The opinion of the court was delivered by: Herndon, Chief Judge
Before the Court is a Motion for Sanctions (Doc. 89), filed by defendant Philip Environmental Services Corporation ("PESC") (now known as "PSC Industrial Outsourcing, LP"), pursuant to FEDERAL RULES OF CIVIL PROCEDURE 11, based on the assertion that Plaintiff "deliberately maintain[ed] claims against PESC that are knowingly time-barred and baseless" (Doc. 89, p. 1). Plaintiff opposes the Motion (Doc. 91).
PESC contends that Plaintiff's claims for Assault (Count V), Battery (Count VI), Negligent Supervision (Count VII) and Willful FMLA violations (Count VIII) were, on the face of her Second Amended Complaint, wholly devoid of merit and time-barred, thus Plaintiff's counsel has violated Rule 11. PESC previously addressed the limitations issue regarding these claims in its Motion to Dismiss (Doc. 73). The Court dismissed Counts V, VI and VII, but found that Count VIII survived dismissal (see Doc. 139). Thus, PESC's argument regarding Plaintiff's FMLA claim in Count VIII is now moot. That leaves Plaintiff's claims of assault, battery and negligent supervision, alleged in Counts V through VII, respectively, for the Court to consider whether the filing thereof is sanctionable under Rule 11.
FEDERAL RULE OF CIVIL PROCEDURE 11(b) sets for an ethical standard regarding the representations a licensed and practicing attorney makes to a court as follows
By presenting to the court a pleading, written motion, or other paper--whether by signing, filing, submitting, or later advocating it--an attorney or unrepresented party certifies that to the best of the person's knowledge, information, and belief, formed after an inquiry reasonable under the circumstances:
(1) it is not being presented for any improper purpose, such as to harass, cause unnecessary delay, or needlessly increase the cost of litigation;
(2) the claims, defenses, and other legal contentions are warranted by existing law or by a non-frivolous argument for extending, modifying, or reversing existing law or for establishing new law;
(3) the factual contentions have evidentiary support or, if specifically so identified, will likely have evidentiary support after a reasonable opportunity for further investigation or discovery; and
(4) the denials of factual contentions are warranted on the evidence or, if specifically so identified, are reasonably based on belief or a lack of information.
Plaintiff's counsel argues that he did, in fact, have a reasonable basis in the law for filing the claims of assault, battery and negligent supervision, despite PESC's admonishments that they were time-barred. Plaintiff's counsel makes an argument that because under Illinois law, a battery consists by "making physical contact of an insulting or provoking nature," that this insulting and provoking nature of the conduct continued after the date of Plaintiff's employment, and therefore, it was his good faith belief that these claims would be timely (Doc. 91, p. 4, emphasis in original, citing Jenkins v. Nelson, 157 F.3d 485, 497 (7h Cir. 1998) and 720 Ill. Comp. Stat. 5/12-3).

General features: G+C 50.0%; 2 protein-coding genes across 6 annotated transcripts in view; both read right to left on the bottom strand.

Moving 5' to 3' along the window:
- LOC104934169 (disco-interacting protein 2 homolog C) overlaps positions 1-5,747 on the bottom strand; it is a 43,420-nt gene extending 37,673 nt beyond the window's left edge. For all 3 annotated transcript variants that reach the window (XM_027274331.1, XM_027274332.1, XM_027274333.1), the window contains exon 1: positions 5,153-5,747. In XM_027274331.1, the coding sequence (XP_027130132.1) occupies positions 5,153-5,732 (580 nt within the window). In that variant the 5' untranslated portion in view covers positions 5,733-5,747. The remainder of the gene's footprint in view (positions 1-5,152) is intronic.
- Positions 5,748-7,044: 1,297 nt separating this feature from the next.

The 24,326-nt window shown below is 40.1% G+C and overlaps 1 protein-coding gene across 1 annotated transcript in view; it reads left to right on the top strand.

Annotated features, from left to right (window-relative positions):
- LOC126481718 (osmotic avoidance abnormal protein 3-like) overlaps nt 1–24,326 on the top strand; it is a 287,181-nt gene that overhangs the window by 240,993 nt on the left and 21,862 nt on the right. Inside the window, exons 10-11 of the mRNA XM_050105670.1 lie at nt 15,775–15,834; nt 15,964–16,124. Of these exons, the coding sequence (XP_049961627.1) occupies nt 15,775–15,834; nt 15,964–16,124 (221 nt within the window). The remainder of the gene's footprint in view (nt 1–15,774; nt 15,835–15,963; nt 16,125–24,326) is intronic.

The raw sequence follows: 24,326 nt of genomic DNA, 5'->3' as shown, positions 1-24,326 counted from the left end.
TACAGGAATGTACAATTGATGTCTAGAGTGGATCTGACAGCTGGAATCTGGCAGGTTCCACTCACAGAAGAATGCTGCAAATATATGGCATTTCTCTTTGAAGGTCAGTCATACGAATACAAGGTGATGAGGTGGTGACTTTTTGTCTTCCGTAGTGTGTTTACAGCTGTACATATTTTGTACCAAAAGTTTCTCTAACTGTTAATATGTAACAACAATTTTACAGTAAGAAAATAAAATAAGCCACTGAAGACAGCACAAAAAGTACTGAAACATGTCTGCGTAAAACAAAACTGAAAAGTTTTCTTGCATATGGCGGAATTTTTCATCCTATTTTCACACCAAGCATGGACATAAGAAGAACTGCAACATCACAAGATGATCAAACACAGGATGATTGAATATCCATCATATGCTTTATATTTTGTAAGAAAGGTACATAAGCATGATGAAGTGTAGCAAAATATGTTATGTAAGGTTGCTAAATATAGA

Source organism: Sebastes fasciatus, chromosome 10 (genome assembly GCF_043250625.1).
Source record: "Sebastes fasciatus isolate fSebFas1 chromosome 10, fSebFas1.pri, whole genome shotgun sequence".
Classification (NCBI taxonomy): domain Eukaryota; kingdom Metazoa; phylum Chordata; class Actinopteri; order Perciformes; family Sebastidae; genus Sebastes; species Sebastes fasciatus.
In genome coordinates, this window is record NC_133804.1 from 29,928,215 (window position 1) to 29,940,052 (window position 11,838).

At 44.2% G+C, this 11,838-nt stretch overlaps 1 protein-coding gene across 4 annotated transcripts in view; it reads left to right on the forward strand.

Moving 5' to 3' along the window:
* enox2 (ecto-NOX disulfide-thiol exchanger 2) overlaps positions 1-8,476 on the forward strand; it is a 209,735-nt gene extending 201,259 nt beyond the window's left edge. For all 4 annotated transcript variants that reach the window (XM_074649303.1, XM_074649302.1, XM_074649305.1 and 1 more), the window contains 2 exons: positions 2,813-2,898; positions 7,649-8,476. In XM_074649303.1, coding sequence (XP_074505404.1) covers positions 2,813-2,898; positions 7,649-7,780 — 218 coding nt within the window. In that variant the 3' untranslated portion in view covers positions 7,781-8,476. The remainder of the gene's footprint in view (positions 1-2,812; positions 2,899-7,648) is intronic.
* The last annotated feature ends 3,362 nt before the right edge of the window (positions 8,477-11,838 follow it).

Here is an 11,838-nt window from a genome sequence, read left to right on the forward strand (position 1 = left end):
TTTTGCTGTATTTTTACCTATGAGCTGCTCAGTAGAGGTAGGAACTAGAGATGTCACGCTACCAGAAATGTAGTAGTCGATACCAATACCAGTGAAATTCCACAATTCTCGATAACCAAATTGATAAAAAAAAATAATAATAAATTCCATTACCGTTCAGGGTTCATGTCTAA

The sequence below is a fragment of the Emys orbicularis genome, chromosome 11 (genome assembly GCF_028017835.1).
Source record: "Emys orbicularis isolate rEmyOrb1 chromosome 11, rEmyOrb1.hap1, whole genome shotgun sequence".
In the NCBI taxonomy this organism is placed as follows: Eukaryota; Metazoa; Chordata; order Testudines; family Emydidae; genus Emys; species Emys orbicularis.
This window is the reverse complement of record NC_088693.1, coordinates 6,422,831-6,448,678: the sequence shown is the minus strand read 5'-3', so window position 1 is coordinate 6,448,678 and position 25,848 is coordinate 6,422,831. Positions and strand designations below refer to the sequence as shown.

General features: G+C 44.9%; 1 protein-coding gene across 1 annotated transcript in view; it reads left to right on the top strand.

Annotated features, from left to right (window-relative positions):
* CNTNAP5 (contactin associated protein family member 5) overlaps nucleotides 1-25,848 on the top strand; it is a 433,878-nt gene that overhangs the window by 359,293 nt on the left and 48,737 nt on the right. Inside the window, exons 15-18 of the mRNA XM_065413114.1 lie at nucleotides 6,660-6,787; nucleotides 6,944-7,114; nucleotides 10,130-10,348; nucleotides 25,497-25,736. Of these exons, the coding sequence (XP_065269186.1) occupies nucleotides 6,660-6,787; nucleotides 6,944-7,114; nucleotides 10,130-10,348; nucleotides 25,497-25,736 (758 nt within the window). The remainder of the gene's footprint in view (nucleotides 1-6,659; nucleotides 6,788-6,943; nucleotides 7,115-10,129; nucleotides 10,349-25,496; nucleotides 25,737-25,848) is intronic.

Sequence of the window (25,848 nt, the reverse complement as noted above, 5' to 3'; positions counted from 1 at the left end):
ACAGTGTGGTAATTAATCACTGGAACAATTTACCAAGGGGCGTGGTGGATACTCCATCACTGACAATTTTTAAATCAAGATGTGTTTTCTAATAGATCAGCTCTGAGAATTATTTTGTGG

First, Plaintiff did not elaborate on this argument in her opposing Response (Doc. 95) to PESC's Motion to Dismiss. Second, the Court finds it unavailing, as the statute cited for battery is from the Illinois criminal code. The Jenkins case also cited by Plaintiff is, in fact, a habeas case dealing with the petitioner's conviction for criminal aggravated battery. Not quite the same circumstances with this case and the Court does not believe such a definition of battery applies here -- Plaintiff has also not shown otherwise. However, this hardly amounts to a "callous disregard for the governing law" so as to warrant Rule 11 sanctions, which is more properly used to deter baseless and frivolous behavior, not to punish an attorney for his incorrect belief regarding the application of a law. See Harris v. Franklin-Williamson Human Serv., Inc., 97 F. Supp. 2d 892, 908-09 (S.D. Ill. 2000) (Herndon, J.) (citing Fries v. Helsper, 146 F.3d 452, 458 (7th Cir. 1998) (internal citation omitted)); see also Allison v. Dugan, 951 F.2d 828, 834 (7th Cir. 1992). As the Seventh Circuit previously reasoned:
While the Rule 11 sanction serves an important purpose, it is a tool that must be used with utmost care and caution. Even where, as here, the monetary penalty is low, a Rule 11 violation carries intangible costs for the punished lawyer or firm. A lawyer's reputation for integrity, thoroughness and competence is his or her bread and butter. We may not impugn ...